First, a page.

The details surrounding the operation of the Hawker Tempest by the Royal Pakistan Air Force (RPAF) is one of the least known topics in the history of the aircraft. The tale begins with the Royal Indian Air Force which, following partition and establishment of the RPAF, had to be shared between the two countries. Following lengthy negotiations it was agreed that Pakistan will take over 35 Tempest Mk.IIs out of the Royal Indian Air Force’s inventory inherited from the RAF. Tempests were selected by the RPAF, because they were considered more suitable for harsh and hot weather conditions than liquid cooled Spitfire VIIIs & XIVs, also operated by the RIAF. Spitfires were well known for tendency to overheating in hot weather areas, even in tropicalised variants.
Painting commenced with an overall coat of Mr Finishing Surfacer 1500 Black. As I am not a fan of panel line pre-shading I find the overall black gives me the best undercoat when using lighter top coats. To help avoid a monotone finish I like to use some of the various pre-cut airbrush masks to quickly give a random mottling to the various paint layers. In this case as I knew my top coat was to be Azure Blue, so I used two mottle layers, one a light grey and the second a dark blue. I was hoping these would end up being slightly visible (but not overpowering) under a thin coat of the Azure Blue by MRP.
MRP is my main goto paint these days. The paint is an acrylic lacquer and comes pre-thinned in the bottle for airbrushing only. This is easily the best paint I have ever airbrushed and the coverage you get is amazing. One thing I have learnt over the years when it comes to painting models is that "less is more" so now each layer I apply is done sparingly and then slowly built up as needed. In this picture you can just see some of the underlying mottling plus the darker areas because of the black undercoat. There is no super airbrush skills needed to achieve this effect, anyone who can load an airbrush can do it. Speaking of airbrushes, for this overall type of painting I use my trusty Iwata Revolution HP-CR Gravity Feed Dual Action which has a 0.5mm needle.
Over top of the base Azure Blue layer I next applied random patches of a lightened (with White) mix. I typically focus on the center of panels, small access hatches to achieve what I hope is a finish with more visual depth. Basically I am trying to avoid a monotone finish. Bearing in mind that we are really only still at the start of what the finished model will look like after our panel line washes, weathering, decaling and flat coat etc which are all still to come.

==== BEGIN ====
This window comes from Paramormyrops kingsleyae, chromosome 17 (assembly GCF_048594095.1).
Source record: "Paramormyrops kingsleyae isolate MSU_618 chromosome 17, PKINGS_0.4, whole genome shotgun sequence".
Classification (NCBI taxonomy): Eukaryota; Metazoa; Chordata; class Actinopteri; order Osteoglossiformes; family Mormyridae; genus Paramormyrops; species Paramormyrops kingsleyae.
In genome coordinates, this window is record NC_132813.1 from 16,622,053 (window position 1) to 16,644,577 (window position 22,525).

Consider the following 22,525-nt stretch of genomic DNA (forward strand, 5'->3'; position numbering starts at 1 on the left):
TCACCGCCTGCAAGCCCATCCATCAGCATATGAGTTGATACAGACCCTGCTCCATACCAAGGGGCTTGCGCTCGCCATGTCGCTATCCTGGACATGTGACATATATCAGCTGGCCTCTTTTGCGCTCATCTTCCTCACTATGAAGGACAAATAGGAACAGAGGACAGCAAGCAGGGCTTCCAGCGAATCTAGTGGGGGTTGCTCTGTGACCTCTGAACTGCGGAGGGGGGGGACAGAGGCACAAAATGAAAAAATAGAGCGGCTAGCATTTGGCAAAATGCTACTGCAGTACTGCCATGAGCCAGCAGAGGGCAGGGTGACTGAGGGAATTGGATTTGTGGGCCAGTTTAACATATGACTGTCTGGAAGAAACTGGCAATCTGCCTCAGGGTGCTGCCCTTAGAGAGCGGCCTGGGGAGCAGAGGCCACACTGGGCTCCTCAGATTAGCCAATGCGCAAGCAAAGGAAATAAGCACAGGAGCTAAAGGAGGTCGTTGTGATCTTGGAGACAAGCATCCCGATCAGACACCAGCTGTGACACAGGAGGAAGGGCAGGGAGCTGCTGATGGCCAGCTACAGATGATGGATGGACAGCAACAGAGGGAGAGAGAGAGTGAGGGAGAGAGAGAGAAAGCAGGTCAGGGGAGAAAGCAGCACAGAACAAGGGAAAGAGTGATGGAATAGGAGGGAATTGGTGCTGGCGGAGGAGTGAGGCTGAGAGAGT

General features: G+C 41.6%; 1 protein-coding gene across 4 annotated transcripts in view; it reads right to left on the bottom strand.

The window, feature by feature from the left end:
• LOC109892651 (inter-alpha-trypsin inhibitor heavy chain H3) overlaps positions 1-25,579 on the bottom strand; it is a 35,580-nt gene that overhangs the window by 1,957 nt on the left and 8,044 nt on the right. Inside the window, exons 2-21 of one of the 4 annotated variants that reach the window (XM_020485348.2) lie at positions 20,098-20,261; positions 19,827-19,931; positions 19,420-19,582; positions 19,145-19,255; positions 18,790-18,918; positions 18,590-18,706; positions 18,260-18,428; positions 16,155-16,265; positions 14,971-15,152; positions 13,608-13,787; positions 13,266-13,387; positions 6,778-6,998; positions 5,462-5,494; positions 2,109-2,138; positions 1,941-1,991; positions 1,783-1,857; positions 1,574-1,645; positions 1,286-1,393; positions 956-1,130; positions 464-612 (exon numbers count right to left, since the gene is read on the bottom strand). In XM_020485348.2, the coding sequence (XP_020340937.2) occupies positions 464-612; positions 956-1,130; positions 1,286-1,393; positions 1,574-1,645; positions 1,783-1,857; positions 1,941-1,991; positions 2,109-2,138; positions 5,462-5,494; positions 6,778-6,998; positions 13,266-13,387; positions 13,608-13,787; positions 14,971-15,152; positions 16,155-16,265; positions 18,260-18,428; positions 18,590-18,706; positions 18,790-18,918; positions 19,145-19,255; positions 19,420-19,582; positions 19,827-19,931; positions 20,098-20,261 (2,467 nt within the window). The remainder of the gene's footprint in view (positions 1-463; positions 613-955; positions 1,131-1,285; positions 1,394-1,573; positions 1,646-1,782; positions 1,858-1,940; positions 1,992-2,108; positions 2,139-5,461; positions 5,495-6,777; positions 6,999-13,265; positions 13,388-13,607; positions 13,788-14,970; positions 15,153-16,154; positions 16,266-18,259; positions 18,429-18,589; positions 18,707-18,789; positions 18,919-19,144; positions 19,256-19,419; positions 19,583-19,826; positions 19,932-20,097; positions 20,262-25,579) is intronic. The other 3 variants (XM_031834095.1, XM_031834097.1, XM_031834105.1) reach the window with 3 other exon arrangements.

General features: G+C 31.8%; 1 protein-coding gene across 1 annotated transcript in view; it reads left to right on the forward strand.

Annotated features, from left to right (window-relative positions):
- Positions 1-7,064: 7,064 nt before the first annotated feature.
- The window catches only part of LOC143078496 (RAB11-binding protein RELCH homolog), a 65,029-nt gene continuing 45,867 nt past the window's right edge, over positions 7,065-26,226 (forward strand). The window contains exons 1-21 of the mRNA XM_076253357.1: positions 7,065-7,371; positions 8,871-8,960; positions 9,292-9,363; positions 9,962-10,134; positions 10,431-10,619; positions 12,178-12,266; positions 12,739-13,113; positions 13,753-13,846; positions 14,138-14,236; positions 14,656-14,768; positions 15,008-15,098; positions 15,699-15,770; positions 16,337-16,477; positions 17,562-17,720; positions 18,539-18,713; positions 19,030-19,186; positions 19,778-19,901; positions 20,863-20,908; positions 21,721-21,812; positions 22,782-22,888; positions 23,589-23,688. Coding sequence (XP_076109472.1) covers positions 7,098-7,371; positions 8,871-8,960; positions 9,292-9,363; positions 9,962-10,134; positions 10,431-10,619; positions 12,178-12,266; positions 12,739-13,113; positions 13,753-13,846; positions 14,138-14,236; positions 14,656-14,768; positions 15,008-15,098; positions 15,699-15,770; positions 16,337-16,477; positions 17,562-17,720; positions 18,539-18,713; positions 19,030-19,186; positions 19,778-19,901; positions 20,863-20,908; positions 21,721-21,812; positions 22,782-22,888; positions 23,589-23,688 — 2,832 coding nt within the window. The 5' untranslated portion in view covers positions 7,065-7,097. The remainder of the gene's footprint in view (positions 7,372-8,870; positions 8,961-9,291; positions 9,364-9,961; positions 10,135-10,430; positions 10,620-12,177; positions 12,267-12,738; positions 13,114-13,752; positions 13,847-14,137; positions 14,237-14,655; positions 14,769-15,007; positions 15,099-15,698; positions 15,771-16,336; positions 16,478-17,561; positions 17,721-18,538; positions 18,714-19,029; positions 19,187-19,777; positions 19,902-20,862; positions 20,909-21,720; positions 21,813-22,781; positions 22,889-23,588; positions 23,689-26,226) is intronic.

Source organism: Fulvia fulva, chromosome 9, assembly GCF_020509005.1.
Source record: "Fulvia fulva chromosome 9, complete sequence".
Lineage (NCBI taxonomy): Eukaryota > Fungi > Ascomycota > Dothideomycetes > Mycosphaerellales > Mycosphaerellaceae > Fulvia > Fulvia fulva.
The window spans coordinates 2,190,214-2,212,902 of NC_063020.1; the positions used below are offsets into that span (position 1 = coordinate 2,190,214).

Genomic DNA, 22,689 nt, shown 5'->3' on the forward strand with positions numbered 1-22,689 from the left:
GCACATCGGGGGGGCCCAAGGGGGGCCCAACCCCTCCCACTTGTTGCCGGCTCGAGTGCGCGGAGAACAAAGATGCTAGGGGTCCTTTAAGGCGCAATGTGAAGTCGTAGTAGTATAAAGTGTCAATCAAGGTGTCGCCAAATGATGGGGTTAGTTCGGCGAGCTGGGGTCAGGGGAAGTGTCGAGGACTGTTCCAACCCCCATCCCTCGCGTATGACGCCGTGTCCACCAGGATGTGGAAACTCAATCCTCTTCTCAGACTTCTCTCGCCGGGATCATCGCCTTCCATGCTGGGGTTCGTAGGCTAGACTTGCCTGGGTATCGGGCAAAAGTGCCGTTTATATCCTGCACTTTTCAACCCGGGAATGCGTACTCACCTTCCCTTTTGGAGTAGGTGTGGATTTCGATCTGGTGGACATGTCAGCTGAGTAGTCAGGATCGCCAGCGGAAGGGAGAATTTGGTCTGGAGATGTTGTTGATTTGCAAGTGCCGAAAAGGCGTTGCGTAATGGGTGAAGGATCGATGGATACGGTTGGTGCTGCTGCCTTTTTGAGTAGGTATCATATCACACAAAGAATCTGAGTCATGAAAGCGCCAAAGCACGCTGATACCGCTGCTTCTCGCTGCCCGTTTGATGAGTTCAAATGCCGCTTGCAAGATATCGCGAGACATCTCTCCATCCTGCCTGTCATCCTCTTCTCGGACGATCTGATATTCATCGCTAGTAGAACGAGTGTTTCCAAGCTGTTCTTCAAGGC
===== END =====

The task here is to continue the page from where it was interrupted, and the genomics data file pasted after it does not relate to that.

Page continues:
Satisfied with the paint on the underside, more masking is now needed to prepare for the top colors. One fortunate thing about RAF WW2 paint schemes is that most (if not all) of the demarcation lines are hard. This means we can accurately rely on masking tape for the edges. To make life much easier when laying out the actual edge itself I once again turn to the thinnest tape I can find, which in this case is Tamiya 1mm. Using such a thin tape works best because you have far better control where it sits on the model surface, which in this case is the thin wing leading edge and around the cowling curves. As I've done, once you have your edge sorted, you can then use larger pieces of tape to back fill to protect from overspray.
The masking for the rear fuselage is pretty straightforward until you get to the very rear, just in front of the rudder. Based on the painting instructions the mask needs to curve around pretty tightly and its probably going to be hard to do with even the thinnest Kabuki tape. It's at times like these I reach for my Tamiya Masking Tape for Curves. Made from vinyl it's ideal for those tricky and difficult curves we sometimes run into. I also chose to use some Mr. Masking Sol liquid mask to better mask off the rounded section behind the tail-wheel.
The first color down is Middle Stone, one of the standard RAF WW2 desert scheme colors. A guide I've always liked to follow is to start painting with the lightest shade working to the darkest as this helps with coverage challenges. These days this is not so necessary because of the superior covering abilities of acrylic lacquer paints like MRP and similar brands. You can get excellent coverage with only a couple of light coats of paint, even with troublesome colors like yellow and red.